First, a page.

Fooling Garwulf"Penn & Teller Ring Someone's Neck," and Magicians and Card SharpsFooling Garwulf - RSS 2.0
Last night the CW aired this season's penultimate episode of Penn & Teller: Fool Us, and it was another strong one, with some really great acts. So, without further ado, onto the performers:
Victor & Diamond: I'm almost not sure where to start with this one. It may even need a new term coined for it - "rapid-fire magic." It began with a wonderful fire-based opening where Victor procured first a bird and then his wife, and then the two managed to sustain a rate of at least one effect every five seconds, with birds and rabbits appearing, disappearing, and multiplying. It may have been the busiest routine so far this season, and that includes Shin Lim. But most of all, it was joyful magic, and that elevated it with ease to the best performance of the night. It wasn't enough to fool Penn and Teller, but I don't think we've had this strong an opening to an episode since Jon Armstrong and his tiny plunger.
Francis Menotti: You can usually tell when a performer is really enjoying him or herself, and Menotti was no exception. His patter was a delightful wordplay that fit into an overall theme of words and vocabulary. The trick itself was a version of a book test, with the prediction made from Scrabble pieces selected by multiple members of the audience, which is a great way of making things appear random. If I have one criticism of Menotti, it is that he actually outdid himself - his patter was so impressive that it overshadowed the reveal of his effect, making it feel like an anti-climax. Still, he fooled Penn and Teller and had fun doing it, and what more can a performer ask?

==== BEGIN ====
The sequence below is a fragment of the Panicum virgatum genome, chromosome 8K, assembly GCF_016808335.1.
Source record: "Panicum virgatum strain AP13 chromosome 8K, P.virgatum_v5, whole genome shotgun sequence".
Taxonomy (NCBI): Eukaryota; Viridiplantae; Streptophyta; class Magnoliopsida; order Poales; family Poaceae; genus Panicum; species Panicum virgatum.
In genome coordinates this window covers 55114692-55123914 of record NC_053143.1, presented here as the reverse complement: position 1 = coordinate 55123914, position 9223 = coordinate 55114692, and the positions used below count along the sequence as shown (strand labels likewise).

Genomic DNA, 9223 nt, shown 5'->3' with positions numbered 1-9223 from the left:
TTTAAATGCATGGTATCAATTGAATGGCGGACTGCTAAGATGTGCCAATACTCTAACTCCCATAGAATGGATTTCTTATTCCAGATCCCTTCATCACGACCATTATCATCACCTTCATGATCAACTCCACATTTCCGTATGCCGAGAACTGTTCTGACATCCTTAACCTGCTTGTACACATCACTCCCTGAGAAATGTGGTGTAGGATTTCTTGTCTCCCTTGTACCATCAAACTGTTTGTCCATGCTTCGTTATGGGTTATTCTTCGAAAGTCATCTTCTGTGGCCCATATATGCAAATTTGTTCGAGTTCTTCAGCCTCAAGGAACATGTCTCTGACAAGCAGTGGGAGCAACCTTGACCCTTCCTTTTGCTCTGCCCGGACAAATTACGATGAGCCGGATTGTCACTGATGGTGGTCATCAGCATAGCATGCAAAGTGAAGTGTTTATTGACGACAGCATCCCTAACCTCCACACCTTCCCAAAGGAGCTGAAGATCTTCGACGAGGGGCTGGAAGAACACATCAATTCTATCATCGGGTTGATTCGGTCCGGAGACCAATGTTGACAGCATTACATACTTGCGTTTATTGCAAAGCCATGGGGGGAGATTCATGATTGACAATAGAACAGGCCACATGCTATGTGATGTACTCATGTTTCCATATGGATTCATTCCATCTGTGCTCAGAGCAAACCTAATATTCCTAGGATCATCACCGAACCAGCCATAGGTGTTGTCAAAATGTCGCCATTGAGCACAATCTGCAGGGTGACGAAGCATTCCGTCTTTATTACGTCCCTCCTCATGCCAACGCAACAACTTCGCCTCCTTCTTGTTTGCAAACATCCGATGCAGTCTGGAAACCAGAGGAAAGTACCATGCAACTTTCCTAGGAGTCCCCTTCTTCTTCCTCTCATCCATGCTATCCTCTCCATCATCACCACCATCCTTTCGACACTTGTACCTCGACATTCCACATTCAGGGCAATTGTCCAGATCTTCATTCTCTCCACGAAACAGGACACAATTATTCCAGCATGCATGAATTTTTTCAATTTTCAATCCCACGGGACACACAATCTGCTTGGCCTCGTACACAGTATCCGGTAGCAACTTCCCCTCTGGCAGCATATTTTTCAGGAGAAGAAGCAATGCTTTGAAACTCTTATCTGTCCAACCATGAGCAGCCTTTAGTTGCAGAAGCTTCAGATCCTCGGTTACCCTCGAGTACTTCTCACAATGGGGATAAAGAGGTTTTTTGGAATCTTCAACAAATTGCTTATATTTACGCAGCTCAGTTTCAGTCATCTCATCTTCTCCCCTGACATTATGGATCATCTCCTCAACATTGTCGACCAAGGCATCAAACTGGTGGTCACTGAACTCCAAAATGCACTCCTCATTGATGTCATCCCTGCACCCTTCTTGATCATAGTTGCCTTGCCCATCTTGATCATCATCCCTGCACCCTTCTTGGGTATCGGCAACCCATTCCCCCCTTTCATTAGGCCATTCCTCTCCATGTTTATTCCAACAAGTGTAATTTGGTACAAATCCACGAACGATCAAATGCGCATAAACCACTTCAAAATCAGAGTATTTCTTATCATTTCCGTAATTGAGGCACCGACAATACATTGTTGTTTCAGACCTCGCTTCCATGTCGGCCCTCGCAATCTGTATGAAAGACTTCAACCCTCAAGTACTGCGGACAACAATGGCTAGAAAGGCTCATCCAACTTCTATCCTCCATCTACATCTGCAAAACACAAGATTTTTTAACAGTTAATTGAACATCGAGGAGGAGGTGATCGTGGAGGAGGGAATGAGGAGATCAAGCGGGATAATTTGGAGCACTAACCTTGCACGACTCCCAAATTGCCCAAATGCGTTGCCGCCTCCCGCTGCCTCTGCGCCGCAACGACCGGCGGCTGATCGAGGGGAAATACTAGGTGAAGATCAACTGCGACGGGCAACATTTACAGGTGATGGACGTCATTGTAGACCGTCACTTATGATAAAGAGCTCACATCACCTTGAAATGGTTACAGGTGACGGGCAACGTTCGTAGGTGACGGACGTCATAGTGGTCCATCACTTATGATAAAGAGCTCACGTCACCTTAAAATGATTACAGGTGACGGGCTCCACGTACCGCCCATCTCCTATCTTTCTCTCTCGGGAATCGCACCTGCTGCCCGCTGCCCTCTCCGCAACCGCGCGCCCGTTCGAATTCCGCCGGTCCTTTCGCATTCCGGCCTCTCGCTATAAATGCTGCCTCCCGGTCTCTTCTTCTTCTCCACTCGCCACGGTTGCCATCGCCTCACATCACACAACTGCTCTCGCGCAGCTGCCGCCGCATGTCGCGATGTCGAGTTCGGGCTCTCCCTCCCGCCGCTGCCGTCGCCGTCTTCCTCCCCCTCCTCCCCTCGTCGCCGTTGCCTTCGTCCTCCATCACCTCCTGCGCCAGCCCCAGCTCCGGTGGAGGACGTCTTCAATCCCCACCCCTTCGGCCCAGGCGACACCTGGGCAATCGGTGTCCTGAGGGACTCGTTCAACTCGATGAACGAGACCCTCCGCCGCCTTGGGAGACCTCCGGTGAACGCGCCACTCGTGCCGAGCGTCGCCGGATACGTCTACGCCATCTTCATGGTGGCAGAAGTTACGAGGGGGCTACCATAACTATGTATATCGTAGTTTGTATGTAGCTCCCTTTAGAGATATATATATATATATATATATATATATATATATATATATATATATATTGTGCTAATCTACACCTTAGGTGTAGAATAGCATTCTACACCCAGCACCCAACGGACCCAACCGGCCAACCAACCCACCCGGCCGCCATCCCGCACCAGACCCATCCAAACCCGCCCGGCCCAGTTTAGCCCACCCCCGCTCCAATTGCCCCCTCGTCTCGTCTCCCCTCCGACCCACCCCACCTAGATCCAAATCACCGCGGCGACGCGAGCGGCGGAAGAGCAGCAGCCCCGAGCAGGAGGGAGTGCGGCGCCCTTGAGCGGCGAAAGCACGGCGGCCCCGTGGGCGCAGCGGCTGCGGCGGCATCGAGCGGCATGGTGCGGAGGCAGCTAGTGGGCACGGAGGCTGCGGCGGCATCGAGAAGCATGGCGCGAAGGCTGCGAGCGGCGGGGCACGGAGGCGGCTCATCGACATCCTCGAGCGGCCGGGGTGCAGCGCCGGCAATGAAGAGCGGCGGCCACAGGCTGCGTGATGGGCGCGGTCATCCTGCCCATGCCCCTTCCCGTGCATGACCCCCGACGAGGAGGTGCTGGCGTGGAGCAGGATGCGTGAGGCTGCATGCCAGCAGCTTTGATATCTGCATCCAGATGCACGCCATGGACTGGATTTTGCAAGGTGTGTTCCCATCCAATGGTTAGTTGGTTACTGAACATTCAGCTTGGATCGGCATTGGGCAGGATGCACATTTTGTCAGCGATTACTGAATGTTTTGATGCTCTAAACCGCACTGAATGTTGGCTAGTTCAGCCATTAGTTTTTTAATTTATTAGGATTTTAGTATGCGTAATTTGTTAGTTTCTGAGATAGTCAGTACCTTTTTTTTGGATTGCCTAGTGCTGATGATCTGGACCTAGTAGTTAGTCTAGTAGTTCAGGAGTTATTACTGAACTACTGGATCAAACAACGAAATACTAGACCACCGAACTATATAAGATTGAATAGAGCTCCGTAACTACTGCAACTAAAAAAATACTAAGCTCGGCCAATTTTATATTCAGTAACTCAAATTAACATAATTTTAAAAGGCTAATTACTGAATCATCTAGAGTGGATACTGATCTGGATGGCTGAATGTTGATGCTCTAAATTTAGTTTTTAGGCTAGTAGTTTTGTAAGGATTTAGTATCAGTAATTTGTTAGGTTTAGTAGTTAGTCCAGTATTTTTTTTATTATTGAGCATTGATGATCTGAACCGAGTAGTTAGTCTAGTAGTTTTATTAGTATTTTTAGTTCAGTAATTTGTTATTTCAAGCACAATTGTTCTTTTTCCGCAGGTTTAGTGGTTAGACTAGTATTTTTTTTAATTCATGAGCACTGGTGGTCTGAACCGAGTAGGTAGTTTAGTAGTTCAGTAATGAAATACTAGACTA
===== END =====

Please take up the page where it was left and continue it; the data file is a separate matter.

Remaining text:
Nash Fung: This routine was wonderfully entertaining. Fung was lively, funny, and charming. As Penn noted, his trick is a traditional type - the borrowed object appearing in an impossible location - and Fung pulled it off with panache, and even managed to fit in a redemption plot when it seemed that he had accidentally burned Penn's driver's license... until it appeared in a pop can. He didn't fool Penn and Teller, but he still pulled off one of the most entertaining performances of the evening.
Chad Juros: Rope tricks are an old staple of magic, and it can be tricky to keep it fresh. In this, Juros succeeded with flying colours - he was energetic throughout his performance, and his linking rings with ropes was a welcome surprise. Penn and Teller weren't fooled, but Juros managed to very nicely hold his own.
Penn and Teller: This wasn't so much of a trick as a demonstration of how magic works in the mind. The magic happens inside the volunteer's head, and is entirely tactile. In the end, it's all about perception and how we understand it - if we put ourselves in the place of the volunteer, closing our eyes and letting things happen, the experience is truly magical. On the other hand, if we continue to watch as the audience, we only see the method, and the magic is lost. After all, sometimes magic doesn't necessarily come from where we think it does, and this brings us, in a roundabout way, to this week's commentary.